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Yeungnam Univ J Med > Volume 29(1); 2012 > Article
Yeungnam University Journal of Medicine 2012;29(1):1-8.
DOI:    Published online June 30, 2012.
Efficacy of Pneumococcal Vaccines.
Hosun Park
Department of Microbiology, College of Medicine, Yeungnam University, Daegu, Korea.
Streptococcus pneumonia is a very important pathogen for children and elderly people. Two types of pneumococcal vaccines are available in the market: pneumococcal polysaccharide vaccine (PPSV) and pneumococcal conjugate vaccine (PCV). PPSVs have been used for more than 30 years, and PCVs for about 10 years. There have been many reports concerning the evaluation of the vaccines' efficacies in preventing pneumococcal diseases such as meningitis, pneumonia, and otitis media and bacteremia, but the clinical trials had been performed with different conditions, such as diverse vaccine valencies, age groups, races, target outcomes, immunological cut-off values, and follow-up periods. PPSV is recommended for elderly people and chronic disease patients such as asthma, diabetes mellitus, chronic renal failure, and hyposplenic patients. According to the data from several systemic reviews and population-based surveillances, PPSV is effective for pneumococcal pneumonia and vaccine-type bacteremia among healthy adults. Until now, however, there is insufficient evidence of the effectiveness of PPSV among high-risk adults. PCV is very effective in preventing vaccine-type invasive pneumococcal disease (IPD) among children, but its efficacy for pneumonia is very low among children. The incidence of vaccine-related or non-vaccine-type IPDs is increasing after the introduction of 7-valent PCV (PCV7) as a routine immunization for children. Recently, 10- and 13-valent PCVs have been used for children, instead of PCV7. Therefore, continuous surveillance for serotype change among pneumococcal diseases is necessary to evaluate the vaccines' efficacy.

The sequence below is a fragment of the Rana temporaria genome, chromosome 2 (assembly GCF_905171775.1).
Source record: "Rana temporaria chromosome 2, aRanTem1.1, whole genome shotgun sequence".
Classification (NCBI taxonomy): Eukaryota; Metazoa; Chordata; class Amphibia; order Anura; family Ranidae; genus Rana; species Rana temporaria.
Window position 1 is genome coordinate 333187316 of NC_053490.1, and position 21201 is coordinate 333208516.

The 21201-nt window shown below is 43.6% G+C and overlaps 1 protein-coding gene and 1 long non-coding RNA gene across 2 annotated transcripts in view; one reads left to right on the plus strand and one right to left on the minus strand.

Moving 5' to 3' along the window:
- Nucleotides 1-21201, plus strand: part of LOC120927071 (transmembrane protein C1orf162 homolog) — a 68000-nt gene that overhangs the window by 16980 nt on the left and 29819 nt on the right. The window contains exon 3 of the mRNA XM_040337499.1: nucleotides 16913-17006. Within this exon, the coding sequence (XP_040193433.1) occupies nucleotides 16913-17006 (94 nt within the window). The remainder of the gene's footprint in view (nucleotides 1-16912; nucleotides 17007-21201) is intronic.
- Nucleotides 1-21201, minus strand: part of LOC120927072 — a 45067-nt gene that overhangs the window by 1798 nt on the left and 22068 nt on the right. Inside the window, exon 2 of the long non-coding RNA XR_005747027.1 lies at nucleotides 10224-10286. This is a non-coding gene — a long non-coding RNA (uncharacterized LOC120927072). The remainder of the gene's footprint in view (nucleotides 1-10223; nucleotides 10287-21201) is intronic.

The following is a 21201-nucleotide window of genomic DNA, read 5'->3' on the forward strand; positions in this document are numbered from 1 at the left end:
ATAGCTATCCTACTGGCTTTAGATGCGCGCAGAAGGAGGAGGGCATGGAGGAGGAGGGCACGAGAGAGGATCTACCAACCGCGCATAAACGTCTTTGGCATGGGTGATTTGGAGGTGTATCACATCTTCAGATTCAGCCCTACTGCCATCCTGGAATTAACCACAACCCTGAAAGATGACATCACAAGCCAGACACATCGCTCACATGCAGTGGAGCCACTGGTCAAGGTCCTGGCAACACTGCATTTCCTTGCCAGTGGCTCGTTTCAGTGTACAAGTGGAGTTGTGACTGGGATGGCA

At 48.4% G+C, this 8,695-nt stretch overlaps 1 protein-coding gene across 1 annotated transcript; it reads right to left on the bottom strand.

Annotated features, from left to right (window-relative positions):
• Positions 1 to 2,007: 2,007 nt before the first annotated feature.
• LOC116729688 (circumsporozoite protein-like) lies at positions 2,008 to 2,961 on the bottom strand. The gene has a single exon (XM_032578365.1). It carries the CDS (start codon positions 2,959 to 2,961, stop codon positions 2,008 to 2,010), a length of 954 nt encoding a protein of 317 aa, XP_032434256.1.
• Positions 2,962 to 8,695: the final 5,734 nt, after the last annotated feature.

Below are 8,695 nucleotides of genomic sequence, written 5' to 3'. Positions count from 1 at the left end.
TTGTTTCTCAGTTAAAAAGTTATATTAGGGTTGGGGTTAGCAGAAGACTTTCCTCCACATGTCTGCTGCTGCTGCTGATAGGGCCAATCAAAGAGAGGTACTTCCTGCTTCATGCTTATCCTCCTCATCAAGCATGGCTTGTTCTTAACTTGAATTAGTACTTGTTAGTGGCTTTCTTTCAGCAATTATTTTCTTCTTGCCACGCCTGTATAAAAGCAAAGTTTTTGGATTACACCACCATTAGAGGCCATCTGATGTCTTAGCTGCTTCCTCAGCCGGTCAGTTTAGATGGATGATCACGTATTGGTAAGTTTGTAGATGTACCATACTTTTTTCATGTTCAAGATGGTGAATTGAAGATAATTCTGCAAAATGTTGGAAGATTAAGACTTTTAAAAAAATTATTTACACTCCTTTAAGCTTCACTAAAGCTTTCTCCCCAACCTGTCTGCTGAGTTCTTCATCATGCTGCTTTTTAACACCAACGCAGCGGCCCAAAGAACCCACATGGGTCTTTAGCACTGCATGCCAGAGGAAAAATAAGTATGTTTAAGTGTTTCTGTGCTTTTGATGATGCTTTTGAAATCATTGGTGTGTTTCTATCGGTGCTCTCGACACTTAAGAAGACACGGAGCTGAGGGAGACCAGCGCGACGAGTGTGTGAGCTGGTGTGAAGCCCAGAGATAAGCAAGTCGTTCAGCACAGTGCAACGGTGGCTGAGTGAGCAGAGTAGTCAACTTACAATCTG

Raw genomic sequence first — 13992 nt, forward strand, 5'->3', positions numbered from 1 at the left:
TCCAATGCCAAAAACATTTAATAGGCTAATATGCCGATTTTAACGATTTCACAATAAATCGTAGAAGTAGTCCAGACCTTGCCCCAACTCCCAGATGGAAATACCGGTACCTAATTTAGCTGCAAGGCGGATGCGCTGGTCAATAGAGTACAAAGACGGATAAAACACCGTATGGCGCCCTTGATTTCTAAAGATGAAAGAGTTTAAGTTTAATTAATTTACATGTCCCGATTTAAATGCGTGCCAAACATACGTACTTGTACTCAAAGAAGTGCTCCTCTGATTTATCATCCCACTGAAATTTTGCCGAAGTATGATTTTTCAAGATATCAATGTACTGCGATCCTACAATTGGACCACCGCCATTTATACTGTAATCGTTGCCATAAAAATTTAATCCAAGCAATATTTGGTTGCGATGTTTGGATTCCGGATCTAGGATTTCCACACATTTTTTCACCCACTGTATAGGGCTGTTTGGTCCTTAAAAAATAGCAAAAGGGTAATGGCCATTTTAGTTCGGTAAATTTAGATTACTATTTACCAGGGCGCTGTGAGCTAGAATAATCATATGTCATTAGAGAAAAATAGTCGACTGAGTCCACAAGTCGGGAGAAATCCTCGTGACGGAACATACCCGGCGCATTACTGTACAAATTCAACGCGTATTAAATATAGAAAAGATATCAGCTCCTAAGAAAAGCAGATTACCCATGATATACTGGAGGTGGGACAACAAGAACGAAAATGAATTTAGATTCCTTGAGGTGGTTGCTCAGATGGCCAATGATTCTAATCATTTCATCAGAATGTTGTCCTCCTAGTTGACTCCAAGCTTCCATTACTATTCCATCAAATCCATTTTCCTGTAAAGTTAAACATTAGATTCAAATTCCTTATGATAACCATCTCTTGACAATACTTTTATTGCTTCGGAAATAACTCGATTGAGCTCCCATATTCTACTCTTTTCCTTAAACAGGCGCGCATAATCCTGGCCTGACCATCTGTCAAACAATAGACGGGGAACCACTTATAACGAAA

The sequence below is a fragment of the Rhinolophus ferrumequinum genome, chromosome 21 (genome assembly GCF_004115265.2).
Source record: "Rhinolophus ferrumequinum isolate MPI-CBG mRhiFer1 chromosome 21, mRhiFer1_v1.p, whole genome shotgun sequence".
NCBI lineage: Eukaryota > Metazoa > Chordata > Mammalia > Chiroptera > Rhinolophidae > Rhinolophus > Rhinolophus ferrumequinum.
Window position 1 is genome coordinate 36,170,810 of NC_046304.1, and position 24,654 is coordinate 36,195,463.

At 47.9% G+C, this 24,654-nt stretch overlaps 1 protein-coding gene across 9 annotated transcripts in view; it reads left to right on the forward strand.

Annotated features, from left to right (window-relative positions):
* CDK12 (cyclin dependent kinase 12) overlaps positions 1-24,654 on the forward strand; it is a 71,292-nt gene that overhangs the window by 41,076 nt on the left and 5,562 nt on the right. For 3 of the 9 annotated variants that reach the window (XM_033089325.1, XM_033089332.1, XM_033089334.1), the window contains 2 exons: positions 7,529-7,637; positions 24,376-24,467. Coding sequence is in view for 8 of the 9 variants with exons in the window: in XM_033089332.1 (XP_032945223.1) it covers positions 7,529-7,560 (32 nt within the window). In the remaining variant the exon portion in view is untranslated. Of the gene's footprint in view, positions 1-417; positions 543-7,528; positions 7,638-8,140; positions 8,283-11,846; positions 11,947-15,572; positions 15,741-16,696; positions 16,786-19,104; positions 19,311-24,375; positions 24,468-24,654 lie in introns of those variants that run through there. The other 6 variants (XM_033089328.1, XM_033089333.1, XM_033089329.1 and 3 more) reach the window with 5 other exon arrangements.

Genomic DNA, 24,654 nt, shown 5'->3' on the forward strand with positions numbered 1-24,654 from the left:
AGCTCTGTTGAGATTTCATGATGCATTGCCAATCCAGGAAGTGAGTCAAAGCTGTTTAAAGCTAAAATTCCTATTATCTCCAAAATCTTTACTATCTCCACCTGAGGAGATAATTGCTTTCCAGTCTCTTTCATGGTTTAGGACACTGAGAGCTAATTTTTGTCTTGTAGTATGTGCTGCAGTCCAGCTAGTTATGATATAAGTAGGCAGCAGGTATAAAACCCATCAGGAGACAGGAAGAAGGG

Key Words: Pneumococcal vaccine, Efficacy, Systemic review


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